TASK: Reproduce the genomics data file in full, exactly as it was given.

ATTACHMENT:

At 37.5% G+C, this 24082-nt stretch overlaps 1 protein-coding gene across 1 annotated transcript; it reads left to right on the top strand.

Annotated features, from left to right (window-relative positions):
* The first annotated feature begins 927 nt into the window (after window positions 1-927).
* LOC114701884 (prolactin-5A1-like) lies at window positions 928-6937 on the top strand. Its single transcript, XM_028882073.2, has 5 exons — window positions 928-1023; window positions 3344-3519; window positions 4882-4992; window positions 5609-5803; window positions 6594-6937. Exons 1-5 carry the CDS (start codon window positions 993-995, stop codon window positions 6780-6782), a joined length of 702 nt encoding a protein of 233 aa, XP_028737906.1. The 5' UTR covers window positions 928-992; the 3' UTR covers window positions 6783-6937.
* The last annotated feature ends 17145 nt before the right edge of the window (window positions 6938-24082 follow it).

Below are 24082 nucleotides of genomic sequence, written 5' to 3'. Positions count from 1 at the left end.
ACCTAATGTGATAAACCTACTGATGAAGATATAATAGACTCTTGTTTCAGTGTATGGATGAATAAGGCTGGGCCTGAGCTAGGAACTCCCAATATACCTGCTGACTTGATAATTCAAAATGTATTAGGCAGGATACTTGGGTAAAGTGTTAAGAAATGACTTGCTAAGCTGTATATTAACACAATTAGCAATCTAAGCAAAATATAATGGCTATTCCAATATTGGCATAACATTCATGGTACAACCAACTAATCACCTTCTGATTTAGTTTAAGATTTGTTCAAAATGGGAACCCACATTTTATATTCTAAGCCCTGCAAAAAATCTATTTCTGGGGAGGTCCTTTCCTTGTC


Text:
At 37.5% G+C, this 24082-nt stretch overlaps 1 protein-coding gene across 1 annotated transcript; it reads left to right on the top strand.

Annotated features, from left to right (window-relative positions):
* The first annotated feature begins 927 nt into the window (after window positions 1-927).
* LOC114701884 (prolactin-5A1-like) lies at window positions 928-6937 on the top strand. Its single transcript, XM_028882073.2, has 5 exons — window positions 928-1023; window positions 3344-3519; window positions 4882-4992; window positions 5609-5803; window positions 6594-6937. Exons 1-5 carry the CDS (start codon window positions 993-995, stop codon window positions 6780-6782), a joined length of 702 nt encoding a protein of 233 aa, XP_028737906.1. The 5' UTR covers window positions 928-992; the 3' UTR covers window positions 6783-6937.
* The last annotated feature ends 17145 nt before the right edge of the window (window positions 6938-24082 follow it).

Below are 24082 nucleotides of genomic sequence, written 5' to 3'. Positions count from 1 at the left end.
ACCTAATGTGATAAACCTACTGATGAAGATATAATAGACTCTTGTTTCAGTGTATGGATGAATAAGGCTGGGCCTGAGCTAGGAACTCCCAATATACCTGCTGACTTGATAATTCAAAATGTATTAGGCAGGATACTTGGGTAAAGTGTTAAGAAATGACTTGCTAAGCTGTATATTAACACAATTAGCAATCTAAGCAAAATATAATGGCTATTCCAATATTGGCATAACATTCATGGTACAACCAACTAATCACCTTCTGATTTAGTTTAAGATTTGTTCAAAATGGGAACCCACATTTTATATTCTAAGCCCTGCAAAAAATCTATTTCTGGGGAGGTCCTTTCCTTGTC